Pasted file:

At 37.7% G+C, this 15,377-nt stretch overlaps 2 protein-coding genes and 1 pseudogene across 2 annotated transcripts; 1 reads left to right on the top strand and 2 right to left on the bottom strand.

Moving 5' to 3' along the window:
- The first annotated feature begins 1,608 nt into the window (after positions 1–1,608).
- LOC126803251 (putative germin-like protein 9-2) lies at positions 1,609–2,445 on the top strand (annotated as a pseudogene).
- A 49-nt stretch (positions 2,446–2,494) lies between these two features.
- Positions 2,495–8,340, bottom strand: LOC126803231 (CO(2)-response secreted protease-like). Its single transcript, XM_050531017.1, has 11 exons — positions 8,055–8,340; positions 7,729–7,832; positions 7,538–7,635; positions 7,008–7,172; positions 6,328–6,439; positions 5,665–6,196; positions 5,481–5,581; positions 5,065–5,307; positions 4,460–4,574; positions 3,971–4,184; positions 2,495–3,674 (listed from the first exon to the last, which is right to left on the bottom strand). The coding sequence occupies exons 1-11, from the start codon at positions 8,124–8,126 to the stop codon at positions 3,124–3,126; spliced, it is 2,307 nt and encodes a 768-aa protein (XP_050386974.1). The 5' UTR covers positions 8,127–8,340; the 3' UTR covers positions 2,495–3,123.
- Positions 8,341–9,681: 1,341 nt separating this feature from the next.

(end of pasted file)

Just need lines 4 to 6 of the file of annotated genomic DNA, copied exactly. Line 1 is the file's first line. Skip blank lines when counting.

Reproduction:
- LOC126803251 (putative germin-like protein 9-2) lies at positions 1,609–2,445 on the top strand (annotated as a pseudogene).
- A 49-nt stretch (positions 2,446–2,494) lies between these two features.
- Positions 2,495–8,340, bottom strand: LOC126803231 (CO(2)-response secreted protease-like). Its single transcript, XM_050531017.1, has 11 exons — positions 8,055–8,340; positions 7,729–7,832; positions 7,538–7,635; positions 7,008–7,172; positions 6,328–6,439; positions 5,665–6,196; positions 5,481–5,581; positions 5,065–5,307; positions 4,460–4,574; positions 3,971–4,184; positions 2,495–3,674 (listed from the first exon to the last, which is right to left on the bottom strand). The coding sequence occupies exons 1-11, from the start codon at positions 8,124–8,126 to the stop codon at positions 3,124–3,126; spliced, it is 2,307 nt and encodes a 768-aa protein (XP_050386974.1). The 5' UTR covers positions 8,127–8,340; the 3' UTR covers positions 2,495–3,123.